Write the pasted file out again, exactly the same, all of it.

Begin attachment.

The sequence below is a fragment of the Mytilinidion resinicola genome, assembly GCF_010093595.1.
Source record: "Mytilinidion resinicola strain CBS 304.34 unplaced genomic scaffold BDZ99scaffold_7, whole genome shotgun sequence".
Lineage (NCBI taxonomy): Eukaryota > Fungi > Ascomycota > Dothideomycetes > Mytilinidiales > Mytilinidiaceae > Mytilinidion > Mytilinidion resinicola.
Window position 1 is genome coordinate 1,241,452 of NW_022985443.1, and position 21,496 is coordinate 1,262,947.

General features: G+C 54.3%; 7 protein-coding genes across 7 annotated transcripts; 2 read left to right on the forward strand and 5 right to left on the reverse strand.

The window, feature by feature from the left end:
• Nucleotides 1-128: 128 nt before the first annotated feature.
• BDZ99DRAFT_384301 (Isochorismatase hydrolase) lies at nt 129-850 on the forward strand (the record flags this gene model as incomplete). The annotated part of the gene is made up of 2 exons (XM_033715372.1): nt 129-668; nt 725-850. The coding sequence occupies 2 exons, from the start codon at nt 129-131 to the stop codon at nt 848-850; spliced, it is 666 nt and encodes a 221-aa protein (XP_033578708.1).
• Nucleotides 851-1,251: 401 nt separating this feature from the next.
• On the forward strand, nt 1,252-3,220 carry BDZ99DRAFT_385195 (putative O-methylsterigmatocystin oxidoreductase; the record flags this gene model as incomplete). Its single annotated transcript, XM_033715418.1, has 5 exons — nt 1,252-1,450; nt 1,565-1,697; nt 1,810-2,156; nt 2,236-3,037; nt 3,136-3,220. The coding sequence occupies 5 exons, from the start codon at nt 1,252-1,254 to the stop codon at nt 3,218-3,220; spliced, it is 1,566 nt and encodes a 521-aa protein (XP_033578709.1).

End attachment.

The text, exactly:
The sequence below is a fragment of the Mytilinidion resinicola genome, assembly GCF_010093595.1.
Source record: "Mytilinidion resinicola strain CBS 304.34 unplaced genomic scaffold BDZ99scaffold_7, whole genome shotgun sequence".
Lineage (NCBI taxonomy): Eukaryota > Fungi > Ascomycota > Dothideomycetes > Mytilinidiales > Mytilinidiaceae > Mytilinidion > Mytilinidion resinicola.
Window position 1 is genome coordinate 1,241,452 of NW_022985443.1, and position 21,496 is coordinate 1,262,947.

General features: G+C 54.3%; 7 protein-coding genes across 7 annotated transcripts; 2 read left to right on the forward strand and 5 right to left on the reverse strand.

The window, feature by feature from the left end:
• Nucleotides 1-128: 128 nt before the first annotated feature.
• BDZ99DRAFT_384301 (Isochorismatase hydrolase) lies at nt 129-850 on the forward strand (the record flags this gene model as incomplete). The annotated part of the gene is made up of 2 exons (XM_033715372.1): nt 129-668; nt 725-850. The coding sequence occupies 2 exons, from the start codon at nt 129-131 to the stop codon at nt 848-850; spliced, it is 666 nt and encodes a 221-aa protein (XP_033578708.1).
• Nucleotides 851-1,251: 401 nt separating this feature from the next.
• On the forward strand, nt 1,252-3,220 carry BDZ99DRAFT_385195 (putative O-methylsterigmatocystin oxidoreductase; the record flags this gene model as incomplete). Its single annotated transcript, XM_033715418.1, has 5 exons — nt 1,252-1,450; nt 1,565-1,697; nt 1,810-2,156; nt 2,236-3,037; nt 3,136-3,220. The coding sequence occupies 5 exons, from the start codon at nt 1,252-1,254 to the stop codon at nt 3,218-3,220; spliced, it is 1,566 nt and encodes a 521-aa protein (XP_033578709.1).